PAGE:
Again, there is no mystery for Game 1, look for the combo as soon as possible and take advantage of the fact that Gruul doesn't usually run Instant-Speed removals to cast Greasefang and return the best artifact you had in your graveyard. Even if the opponent has Abrade in the maindeck, there's no point in trying to play around it in Game 1.
Post-side, we need to be less aggressive with our combo, as they likely included Abrade and Fry for this matchup. So, our focus is on delaying their game while establishing ours with removals.
Remember that their main threat lies in the added value their vehicles generate, so dedicating Assassin's Trophy to them is a valid option, but other threats may deserve just as much attention, depending on how the game unfolds.
Doom Whisperer is also the MVP in this matchup, as no Gruul removal can reach six damage, and Flying guarantees that it will almost always connect combat damage.
Mono Green Devotion
Another race matchup, as Game 1 depends on the speed with which the opponent manages to put Karn, the Great Creator in play to lock our combo. If that happens, we'll have to find ways to play around with Esika's Chariot's tokens, which are pretty bad against their blockers.
Therefore, play aggressively, establish your board with Raffine's Informant if they play a mana dork in the first few turns to save yourself from Karn if they decide to tap out to play it, and look to close the combo before they take over the game.
Our plan in Games 2 and 3 continues to delay the opponent until we close the combo, and using Fatal Push to kill mana dorks in the first few turns is a suitable choice.
Assassin's Trophy should be focused on Karn, but other bombs fetched by the Planeswalker are a problem as well, and Vanishing Verse doesn't tend to handle them well, but Nissa, Who Shakes the World and Cavalier of Thorns as important legal targets in this game.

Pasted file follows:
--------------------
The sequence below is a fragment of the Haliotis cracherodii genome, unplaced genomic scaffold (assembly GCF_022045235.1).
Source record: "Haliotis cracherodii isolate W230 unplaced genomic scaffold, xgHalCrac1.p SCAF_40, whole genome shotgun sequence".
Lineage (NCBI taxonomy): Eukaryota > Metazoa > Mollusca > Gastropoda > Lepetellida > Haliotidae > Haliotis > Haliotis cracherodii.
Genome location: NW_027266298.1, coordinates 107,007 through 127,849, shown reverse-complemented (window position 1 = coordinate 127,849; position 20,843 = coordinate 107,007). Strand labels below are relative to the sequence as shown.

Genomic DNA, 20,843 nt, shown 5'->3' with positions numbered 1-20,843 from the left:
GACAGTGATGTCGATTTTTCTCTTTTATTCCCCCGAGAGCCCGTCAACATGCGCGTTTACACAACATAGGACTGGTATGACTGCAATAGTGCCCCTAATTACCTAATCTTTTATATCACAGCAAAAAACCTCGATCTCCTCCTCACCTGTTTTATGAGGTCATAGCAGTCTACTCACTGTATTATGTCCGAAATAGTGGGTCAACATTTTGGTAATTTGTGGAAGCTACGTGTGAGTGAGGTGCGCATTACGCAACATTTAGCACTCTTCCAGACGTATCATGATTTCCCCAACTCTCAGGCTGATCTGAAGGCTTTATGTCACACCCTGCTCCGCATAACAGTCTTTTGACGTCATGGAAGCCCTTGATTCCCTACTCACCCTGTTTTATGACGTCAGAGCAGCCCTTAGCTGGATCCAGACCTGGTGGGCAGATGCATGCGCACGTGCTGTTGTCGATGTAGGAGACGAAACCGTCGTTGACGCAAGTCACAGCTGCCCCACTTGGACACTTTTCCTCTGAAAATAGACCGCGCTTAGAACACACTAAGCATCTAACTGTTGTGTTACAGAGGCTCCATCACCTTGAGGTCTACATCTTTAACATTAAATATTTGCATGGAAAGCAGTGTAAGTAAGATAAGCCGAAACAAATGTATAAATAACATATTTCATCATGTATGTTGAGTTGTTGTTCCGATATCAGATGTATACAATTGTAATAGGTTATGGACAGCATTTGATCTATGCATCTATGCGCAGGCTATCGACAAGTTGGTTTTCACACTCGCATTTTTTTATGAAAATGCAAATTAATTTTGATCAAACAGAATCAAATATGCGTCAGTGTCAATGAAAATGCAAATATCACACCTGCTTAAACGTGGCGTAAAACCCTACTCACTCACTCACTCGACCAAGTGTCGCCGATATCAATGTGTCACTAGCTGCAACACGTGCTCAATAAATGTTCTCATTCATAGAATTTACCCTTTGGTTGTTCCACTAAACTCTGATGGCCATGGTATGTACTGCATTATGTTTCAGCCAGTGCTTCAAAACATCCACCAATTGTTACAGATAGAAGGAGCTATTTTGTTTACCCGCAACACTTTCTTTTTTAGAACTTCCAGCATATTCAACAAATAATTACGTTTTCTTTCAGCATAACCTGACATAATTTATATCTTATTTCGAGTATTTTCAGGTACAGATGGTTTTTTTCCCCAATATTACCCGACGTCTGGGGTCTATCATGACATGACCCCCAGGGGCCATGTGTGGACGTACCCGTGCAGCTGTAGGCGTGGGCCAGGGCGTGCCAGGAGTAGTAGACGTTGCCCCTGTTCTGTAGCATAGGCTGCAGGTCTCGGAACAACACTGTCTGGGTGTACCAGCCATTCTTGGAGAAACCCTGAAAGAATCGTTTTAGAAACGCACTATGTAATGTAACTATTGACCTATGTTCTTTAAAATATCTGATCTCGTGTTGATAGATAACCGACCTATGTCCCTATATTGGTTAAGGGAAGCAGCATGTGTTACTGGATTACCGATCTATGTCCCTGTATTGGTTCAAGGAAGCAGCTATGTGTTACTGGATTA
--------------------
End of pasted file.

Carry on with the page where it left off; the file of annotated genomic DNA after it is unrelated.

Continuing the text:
Mono Red Aggro
Mono Red has always been about establishing a race against the opponent, and it's no different with us. In this game, chump blocks are important, and Esika's Chariot helps to hold them for a few turns.
Although we need to focus on closing the combo early, keep in mind that this deck features Lightning Strike and, in some cases, Wizard's Lightning. Don't go all out on closing the combo early when the opponent has untapped lands.
I believe our game plan greatly improves post-side, as we have efficient methods of holding off Mono Red's aggression until we stabilize with Esika's Chariot, while they usually remove some of their more aggressive drops to include Abrade and other effects that hold our combo.
Ironically, our plan now adopts a posture focused on the Midrange, given that they tend to bluff often about having an answer to Greasefang, so use your removals wisely and hold the game until Esika's Chariot or Skysovereign, Consul Flagship stabilizes, or an opportunity closes the combo appears.
Mono White Humans
Another speed-based matchup, but Humans are very efficient at slowing us with Thalia, Guardian of Thraben and/or Hopeful Initiate, so I see the Game 1 as unfavorable.
Their creatures get bigger than ours due to Thalia's Lieutenant, so we must aggressively pursue the combo while we still can, as it's the only functional wincondition against them.